Five organisations representing NHS leaders and patients have jointly written to the Chair of the Council of the BMA and to the Secretary of State of the Department of Health & Social Care stating concerns about the on-going industrial action within the NHS.
The organisations, including Age UK, Healthwatch, NHS Confederation, National Voices and the Patients Association, are seriously concerned about plans for industrial action set to take place between 20 and 23 December, and for a further six days in early January 7am on 3 January to 7am on 9 January 2024.
Collectively the organisations are calling on both Government and the BMA to get back to the negotiating table, believing that further strikes would be a major blow for the service already grappling with record waiting lists, winter pressures and the financial fall out of previous industrial action.
In the first week of December there were already 13,000 patients – many older people – waiting to be discharged. Strike action in the run up to Christmas could see these numbers increase, leaving patients stranded in hospital over the holiday period despite being medically fit for discharge.
Over the course of 2023 we have seen more than 1.2 million operations and appointments cancelled and £1.4 billion spent by NHS organisations, including on additional staff costs, as they have sought to keep essential services running.
Meanwhile, waiting lists have increased by 510,000 from 7.2 million in January to 7.71 million in October 2023. These lists have already impacted on the health of patients, families and carers while they wait for essential treatment or struggle to access the on-going support, they need to manage health conditions. And, it is most disadvantaged communities and vulnerable patients who pay the highest price for disruption and delays.
Despite the best efforts of hard-working NHS staff, the organisations are concerned that it will be extremely difficult to ensure safe and effective care during this period for all patients that need it. Winter pressures, staff absence and high levels of patient demand, mean the first weeks of January are typically one of the busiest times, particularly for urgent and emergency care services.
Nine months have now elapsed since the BMA Junior Doctor’s Committee first embarked on industrial action in March 2023. The timing, duration and fact that – as yet – no national derogations have been agreed is cause for alarm.
It is now imperative that both Government and the BMA find a resolution and bring an end to their dispute.
It is not too late to restart talks and avert further disruption.
Caroline Abrahams, Charity Director at Age UK said: “Ever since the industrial action in the NHS began, we have been hearing from distressed older people about how their outpatient appointments and operations scheduled for strike days have had to be postponed, sometimes for months, and for some unlucky people on more than one occasion. Make no mistake, these postponements have had real consequences for them by slowing down the diagnosis of serious illnesses, as well as delaying surgery to deal with cataracts and degraded hip and knee joints that seriously interfere with daily life and often cause them ongoing pain.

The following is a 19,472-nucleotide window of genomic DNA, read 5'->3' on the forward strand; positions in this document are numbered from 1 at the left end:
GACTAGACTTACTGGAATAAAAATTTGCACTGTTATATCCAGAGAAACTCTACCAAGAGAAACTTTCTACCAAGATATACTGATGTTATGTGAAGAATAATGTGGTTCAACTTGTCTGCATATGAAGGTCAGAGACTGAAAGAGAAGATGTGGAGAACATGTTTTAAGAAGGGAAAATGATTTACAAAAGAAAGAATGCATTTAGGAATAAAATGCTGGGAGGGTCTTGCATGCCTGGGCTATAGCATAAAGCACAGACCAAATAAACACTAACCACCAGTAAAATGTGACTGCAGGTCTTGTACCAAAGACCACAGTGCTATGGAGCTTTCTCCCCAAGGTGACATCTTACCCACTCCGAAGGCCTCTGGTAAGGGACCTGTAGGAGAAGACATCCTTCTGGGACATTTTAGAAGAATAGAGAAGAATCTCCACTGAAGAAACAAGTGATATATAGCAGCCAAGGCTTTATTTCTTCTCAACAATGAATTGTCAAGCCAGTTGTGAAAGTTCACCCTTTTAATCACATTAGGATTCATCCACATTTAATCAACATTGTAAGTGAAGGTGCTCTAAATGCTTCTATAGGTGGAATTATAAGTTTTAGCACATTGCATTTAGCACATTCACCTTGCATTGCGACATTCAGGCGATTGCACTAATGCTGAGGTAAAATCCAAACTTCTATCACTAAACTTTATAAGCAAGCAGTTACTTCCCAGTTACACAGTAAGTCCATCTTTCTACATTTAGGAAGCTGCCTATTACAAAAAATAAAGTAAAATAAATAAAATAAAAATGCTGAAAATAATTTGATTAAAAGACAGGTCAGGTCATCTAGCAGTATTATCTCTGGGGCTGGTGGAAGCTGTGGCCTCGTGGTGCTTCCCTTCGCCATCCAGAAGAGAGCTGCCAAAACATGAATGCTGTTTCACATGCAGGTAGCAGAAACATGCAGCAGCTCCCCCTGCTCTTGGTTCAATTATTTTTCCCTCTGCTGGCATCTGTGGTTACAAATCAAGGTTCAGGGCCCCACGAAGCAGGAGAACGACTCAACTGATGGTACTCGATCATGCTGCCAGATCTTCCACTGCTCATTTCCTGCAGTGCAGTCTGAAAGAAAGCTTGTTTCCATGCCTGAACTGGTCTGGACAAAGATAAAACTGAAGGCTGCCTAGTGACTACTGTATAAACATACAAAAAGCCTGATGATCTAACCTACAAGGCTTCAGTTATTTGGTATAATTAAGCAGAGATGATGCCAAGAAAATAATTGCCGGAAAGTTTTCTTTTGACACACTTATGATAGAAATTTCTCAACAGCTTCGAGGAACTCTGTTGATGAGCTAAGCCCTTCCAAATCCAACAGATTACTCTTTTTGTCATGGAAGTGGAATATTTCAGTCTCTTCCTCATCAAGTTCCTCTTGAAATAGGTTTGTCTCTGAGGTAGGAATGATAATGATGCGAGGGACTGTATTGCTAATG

“Although the NHS strikes that have occurred to date have seriously impacted all those caught up in them, the extended duration of the new ones planned for before and after Christmas, the busiest time of the year in the NHS, poses a much greater potential threat to older people’s health and wellbeing. We fear this planned industrial action will not only adversely affect older people stuck on waiting lists or due a clinic appointment, but also those in hospital and others who might need to be admitted over the holiday period. With the best will in the world, it is hard to guarantee patient safety and wellbeing if you are operating a hospital with a skeleton clinical staff, one that will already be being depleted by staff sickness and annual leave.
“Even at this stage however it’s not too late for the Government and the unions to get round the table and forge an equitable agreement to bring this dispute to an end. The longer it goes on and the more intensive and extended the industrial action taken, the greater the potential risk to patients, among whom older people form the biggest group. Enough is enough, it’s high time there was a settlement.”
Louise Ansari, Chief Executive, Healthwatch England, said:
“The forthcoming strikes will be concerning for patients already facing long waits for care, especially now we are in winter when demand will be higher. We know that waits affect some worse than others. If you are a woman, on a low income, from an ethnic minority background or have a disability, you are more likely to have a worse experience of waiting for care.
“It essential that both parties find a way forward to prevent the confidence of patients being undermined when it comes to being able to access care. It also vital that lifesaving care is not affected and that the NHS gets its communications right to ensure that patients know if services will be affected.”
Matthew Taylor, chief executive of the NHS Confederation said:
“Without urgent action the NHS faces a grim Christmas and New Year. Despite doing all they can to prepare for an already very challenging winter, NHS leaders are now having to contend with fresh strike action by junior doctors over what will be some of the busiest days of the year.
“Any strike is highly disruptive but worse still there is no agreement on national derogations. Without this agreement for doctors to provide urgent and critical ‘life and limb’ cover, the risk to patient safety, and strain on other staff, is further heightened.
“We can only hope that the government and the BMA find a way through this impasse quickly. We desperately need a resolution, or failing that, a basis for the postponement of action during winter.”